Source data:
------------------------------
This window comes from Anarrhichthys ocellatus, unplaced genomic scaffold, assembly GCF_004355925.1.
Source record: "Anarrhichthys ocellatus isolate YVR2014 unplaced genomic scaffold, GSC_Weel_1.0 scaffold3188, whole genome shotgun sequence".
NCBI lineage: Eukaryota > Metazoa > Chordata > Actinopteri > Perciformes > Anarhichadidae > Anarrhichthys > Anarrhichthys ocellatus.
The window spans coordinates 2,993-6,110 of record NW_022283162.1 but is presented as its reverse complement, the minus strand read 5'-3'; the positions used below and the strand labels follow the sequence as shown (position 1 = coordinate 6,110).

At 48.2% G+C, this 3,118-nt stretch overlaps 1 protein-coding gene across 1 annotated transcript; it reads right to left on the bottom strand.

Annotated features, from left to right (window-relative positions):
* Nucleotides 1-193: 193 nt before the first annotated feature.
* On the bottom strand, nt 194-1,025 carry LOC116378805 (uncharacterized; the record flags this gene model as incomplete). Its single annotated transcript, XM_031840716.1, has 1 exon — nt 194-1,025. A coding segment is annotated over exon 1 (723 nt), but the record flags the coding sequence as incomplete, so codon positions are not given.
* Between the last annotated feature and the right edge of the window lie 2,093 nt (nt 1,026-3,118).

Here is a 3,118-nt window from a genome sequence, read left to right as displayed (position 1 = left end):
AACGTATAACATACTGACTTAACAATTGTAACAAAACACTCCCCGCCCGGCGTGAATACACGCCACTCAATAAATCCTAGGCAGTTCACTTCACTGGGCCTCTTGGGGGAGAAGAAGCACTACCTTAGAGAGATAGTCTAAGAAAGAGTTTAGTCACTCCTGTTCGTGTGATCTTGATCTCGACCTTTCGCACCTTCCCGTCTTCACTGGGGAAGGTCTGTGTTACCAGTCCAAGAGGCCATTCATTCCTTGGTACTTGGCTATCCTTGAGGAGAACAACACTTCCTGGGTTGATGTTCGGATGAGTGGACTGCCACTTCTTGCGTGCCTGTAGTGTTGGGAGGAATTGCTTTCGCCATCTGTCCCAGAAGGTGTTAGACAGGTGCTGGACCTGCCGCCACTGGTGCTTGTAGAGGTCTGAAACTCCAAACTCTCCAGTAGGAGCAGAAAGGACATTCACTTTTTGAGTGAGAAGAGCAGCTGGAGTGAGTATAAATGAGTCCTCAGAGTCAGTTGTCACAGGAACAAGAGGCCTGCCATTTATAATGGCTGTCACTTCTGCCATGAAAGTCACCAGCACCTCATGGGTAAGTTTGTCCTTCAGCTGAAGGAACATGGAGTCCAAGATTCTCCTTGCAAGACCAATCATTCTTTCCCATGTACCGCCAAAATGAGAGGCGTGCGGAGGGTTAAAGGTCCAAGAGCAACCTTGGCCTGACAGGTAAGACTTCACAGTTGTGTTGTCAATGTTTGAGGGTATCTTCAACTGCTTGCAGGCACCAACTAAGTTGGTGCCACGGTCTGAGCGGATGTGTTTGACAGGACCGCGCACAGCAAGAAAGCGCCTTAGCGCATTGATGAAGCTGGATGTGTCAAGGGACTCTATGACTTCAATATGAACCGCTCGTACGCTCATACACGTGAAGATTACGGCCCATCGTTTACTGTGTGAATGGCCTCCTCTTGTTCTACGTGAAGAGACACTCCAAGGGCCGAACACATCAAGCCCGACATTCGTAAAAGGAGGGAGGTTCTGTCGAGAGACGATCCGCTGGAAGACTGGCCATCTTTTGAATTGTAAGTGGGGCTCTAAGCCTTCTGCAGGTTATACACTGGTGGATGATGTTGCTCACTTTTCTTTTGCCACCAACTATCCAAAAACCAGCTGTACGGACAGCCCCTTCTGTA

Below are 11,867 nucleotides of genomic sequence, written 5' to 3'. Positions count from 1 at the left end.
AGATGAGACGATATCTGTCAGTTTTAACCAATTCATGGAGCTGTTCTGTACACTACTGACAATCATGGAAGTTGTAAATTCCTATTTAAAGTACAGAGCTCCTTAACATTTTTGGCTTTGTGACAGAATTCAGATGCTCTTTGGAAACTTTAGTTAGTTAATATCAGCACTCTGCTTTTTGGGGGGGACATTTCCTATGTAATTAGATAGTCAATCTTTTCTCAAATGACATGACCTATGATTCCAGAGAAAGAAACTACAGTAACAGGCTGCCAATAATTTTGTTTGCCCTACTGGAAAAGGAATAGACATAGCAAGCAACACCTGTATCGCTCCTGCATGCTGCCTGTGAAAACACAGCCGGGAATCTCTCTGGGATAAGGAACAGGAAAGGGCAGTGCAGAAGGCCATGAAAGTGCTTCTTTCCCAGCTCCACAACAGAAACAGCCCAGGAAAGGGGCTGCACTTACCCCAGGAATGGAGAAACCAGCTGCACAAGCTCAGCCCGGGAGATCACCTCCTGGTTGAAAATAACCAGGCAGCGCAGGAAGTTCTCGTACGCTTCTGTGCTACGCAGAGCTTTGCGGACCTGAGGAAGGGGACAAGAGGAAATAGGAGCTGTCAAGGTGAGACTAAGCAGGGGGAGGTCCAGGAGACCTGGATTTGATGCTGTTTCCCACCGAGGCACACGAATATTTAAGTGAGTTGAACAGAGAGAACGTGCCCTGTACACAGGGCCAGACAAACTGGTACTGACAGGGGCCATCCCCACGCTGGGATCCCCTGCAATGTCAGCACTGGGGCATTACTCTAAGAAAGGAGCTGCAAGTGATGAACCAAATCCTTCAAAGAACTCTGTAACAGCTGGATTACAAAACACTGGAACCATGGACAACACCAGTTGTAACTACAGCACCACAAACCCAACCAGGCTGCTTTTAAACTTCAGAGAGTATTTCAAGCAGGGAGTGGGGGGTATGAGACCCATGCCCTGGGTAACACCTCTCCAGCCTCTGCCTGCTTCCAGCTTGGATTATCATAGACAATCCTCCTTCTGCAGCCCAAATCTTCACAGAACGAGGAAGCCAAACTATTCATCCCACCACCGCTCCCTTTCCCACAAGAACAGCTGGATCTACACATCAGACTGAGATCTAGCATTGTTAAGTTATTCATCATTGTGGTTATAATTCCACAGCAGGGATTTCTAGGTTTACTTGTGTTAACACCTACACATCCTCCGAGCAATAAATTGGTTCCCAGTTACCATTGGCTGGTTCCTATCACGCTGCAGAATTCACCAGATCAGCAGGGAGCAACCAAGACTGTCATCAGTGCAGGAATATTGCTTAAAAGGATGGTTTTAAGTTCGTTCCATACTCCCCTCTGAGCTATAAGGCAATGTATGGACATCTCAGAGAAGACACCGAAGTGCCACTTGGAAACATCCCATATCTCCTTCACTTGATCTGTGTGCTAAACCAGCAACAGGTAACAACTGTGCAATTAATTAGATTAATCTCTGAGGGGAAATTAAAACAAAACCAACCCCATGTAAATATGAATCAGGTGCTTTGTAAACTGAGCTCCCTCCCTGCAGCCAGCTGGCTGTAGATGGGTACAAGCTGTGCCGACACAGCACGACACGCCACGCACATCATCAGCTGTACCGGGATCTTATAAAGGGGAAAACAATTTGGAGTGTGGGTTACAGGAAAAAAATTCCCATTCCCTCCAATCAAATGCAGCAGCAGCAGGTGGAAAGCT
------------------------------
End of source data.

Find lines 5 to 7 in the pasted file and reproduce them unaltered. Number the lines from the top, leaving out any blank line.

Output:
At 48.2% G+C, this 3,118-nt stretch overlaps 1 protein-coding gene across 1 annotated transcript; it reads right to left on the bottom strand.

Annotated features, from left to right (window-relative positions):
* Nucleotides 1-193: 193 nt before the first annotated feature.